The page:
Do you allow for unsupervised internet access for your kids? If you think your children will stay within the limits of acceptable internet browsing, what are the limits do you expect them to follow and what is “acceptable browsing” that you allow in your house? Many parents often believe that their children will only access what is needed for their homework and assignments, but children spend a better part of their time socializing and communicating too. True, internet and the social media works as a major communications tool, but the avenues that are open before your child are always endless and it is easy for them to visit websites that are not good for them.
Do you have any idea of how much time your child spends browsing the internet? Most of the time, parents everywhere in the world really does underestimate the time they think their children spend browsing the net. Studies released by the Center for Media Research have come up with the fact, that children spend an average of 20 hours a month browsing the net. In addition, out of that 23% of the kids are into online dating, 72% are into online gaming and 50% of them are registered in social networking sites. About 41% of the parents in US have absolutely no idea of how much time their children spend on the net. The dangerous part is not yet over. A good majority of those kids (especially those in the age group of 13-17) receive ‘connect/link/friend’ invitations from strangers. Even if you allow your child to play games online, be aware of the fact that there are chats and instant messaging facilities available that it would not be long before your child will be interacting with total strangers. And the shocking fact is that only one-third of the parents really do set parental controls on internet usage.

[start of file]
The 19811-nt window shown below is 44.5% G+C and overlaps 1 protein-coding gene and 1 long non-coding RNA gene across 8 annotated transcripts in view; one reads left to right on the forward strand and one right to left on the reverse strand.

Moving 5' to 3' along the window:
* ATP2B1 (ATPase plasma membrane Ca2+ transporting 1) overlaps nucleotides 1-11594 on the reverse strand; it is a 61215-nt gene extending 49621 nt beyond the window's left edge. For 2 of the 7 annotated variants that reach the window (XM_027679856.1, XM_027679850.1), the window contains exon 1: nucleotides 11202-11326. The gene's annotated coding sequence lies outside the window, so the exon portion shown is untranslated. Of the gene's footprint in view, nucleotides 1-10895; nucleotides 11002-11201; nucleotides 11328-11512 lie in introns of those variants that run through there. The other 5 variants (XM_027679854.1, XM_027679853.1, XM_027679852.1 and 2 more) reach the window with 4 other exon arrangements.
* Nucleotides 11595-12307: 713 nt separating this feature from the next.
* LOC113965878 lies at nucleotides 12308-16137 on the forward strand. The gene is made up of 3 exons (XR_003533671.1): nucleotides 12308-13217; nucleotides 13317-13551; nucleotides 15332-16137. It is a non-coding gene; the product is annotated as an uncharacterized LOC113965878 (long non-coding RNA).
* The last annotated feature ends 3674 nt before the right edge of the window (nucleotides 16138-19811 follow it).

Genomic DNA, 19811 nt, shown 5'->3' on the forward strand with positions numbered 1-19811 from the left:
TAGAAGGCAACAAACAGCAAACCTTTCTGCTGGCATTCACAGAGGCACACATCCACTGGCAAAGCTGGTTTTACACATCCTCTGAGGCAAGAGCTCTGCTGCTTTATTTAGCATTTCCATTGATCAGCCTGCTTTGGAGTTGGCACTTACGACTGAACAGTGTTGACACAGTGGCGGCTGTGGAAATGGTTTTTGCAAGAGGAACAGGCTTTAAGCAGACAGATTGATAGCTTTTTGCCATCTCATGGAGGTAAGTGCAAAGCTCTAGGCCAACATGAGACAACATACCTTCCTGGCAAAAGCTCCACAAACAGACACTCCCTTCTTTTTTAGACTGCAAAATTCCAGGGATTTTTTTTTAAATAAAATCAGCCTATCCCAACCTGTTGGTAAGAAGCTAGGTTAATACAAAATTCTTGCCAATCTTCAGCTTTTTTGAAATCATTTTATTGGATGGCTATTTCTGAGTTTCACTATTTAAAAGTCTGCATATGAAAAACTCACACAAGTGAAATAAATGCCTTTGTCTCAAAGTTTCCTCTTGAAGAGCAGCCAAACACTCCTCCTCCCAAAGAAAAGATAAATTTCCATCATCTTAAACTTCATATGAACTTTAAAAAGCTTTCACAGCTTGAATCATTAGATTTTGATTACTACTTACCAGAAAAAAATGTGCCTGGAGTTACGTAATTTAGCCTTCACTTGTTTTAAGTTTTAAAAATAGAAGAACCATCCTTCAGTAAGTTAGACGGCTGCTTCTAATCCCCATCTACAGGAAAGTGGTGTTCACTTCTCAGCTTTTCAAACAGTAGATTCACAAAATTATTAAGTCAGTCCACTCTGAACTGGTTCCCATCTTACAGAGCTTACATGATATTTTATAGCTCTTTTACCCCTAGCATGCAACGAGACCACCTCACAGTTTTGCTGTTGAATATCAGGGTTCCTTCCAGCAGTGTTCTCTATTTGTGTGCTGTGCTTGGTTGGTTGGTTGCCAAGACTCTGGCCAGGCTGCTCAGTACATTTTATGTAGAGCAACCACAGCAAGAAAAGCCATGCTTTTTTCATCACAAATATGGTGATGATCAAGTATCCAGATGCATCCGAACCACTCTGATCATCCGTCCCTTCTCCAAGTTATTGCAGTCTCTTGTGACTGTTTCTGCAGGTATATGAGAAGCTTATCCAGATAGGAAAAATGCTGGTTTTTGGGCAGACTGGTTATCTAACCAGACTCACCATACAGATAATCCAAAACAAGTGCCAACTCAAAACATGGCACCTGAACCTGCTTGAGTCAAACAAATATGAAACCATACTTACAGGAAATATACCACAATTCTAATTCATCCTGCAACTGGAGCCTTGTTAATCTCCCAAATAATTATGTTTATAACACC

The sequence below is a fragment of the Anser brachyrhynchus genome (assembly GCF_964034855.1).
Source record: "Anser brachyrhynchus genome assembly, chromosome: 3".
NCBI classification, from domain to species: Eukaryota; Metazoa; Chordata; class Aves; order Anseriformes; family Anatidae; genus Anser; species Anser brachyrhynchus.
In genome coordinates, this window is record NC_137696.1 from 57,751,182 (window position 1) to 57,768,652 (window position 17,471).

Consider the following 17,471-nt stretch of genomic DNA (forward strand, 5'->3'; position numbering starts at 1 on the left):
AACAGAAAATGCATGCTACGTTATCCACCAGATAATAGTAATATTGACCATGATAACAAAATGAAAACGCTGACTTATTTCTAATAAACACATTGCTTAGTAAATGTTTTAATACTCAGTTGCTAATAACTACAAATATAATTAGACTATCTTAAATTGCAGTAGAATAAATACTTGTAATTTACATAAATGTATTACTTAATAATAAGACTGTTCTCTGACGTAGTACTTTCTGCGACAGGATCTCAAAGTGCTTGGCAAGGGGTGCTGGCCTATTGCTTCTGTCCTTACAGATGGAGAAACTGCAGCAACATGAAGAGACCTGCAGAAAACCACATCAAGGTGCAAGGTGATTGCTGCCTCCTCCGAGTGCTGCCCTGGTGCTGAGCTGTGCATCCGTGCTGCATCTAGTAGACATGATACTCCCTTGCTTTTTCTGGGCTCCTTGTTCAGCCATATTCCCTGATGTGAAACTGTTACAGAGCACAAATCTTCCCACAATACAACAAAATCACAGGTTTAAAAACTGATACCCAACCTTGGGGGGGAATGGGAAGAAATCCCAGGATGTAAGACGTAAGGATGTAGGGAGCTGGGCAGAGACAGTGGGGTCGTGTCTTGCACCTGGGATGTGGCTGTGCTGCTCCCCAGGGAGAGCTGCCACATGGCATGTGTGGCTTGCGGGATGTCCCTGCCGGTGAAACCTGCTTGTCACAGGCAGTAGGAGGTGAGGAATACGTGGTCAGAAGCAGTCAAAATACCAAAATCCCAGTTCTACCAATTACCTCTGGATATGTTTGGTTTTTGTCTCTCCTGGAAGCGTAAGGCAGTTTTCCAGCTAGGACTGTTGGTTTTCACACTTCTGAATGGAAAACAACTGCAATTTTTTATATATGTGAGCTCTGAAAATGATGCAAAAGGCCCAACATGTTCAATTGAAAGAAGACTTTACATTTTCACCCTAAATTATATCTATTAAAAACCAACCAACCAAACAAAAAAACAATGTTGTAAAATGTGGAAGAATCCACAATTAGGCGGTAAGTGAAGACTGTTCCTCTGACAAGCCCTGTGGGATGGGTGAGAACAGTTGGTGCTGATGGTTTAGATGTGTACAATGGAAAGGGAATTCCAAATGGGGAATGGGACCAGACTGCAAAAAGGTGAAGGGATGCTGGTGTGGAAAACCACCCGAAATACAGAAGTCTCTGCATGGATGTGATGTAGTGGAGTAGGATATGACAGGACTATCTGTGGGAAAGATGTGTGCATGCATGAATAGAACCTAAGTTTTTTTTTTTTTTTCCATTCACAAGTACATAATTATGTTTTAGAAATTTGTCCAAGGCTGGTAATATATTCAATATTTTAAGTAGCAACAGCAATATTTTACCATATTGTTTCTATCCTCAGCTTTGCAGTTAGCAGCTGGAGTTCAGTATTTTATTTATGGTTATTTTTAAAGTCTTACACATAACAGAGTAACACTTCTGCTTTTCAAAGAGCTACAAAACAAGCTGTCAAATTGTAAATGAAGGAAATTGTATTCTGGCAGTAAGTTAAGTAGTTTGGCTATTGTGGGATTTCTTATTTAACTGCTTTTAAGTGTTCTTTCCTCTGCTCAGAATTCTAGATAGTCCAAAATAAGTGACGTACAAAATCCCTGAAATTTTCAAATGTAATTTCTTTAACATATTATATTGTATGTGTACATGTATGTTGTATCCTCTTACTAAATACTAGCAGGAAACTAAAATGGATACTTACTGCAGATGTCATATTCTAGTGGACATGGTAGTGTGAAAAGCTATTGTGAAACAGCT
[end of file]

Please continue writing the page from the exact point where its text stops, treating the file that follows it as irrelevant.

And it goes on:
Despite the harmful effects of the internet, it is important that your child posses computer knowledge. The quality and quantity of information that can be had from the web world is beyond limits. But it is important that you set the limits for your child’s internet usage. Tell him about the dangers of getting involved with strangers. He must also:
• Reject friend requests from people whom he doesn’t know
• Encourage him to show the friend requests to you, so you know that the person is really a stranger
• Learn not to divulge personal information to people he do not know
• Stay away from people who request personal meetings or information about the school he studies in.
So how often do you monitor your child’s web usage?
Parents are often at loggerheads when they look for options to check for their child’s internet usage. You can reach an agreement with your child and instruct him on the number of hours he can spend online. You can also follow the obvious process of placing the computer in a room where you can always see what your child is accessing. But then that leaves the option for laptops and tablets. You can educate your child on the benefits of safe internet usage and trust them to use their internet time sensibly and in a responsible manner. There are plenty of softwares in the market and they will help you monitor your child’s internet progress. You can easily get one of them, set the parental controls according to the type of restrictions you need and just set it going. You can even know about the sites your children have been trying to access, so you can easily know if your child is interested in viewing questionable content on the sly.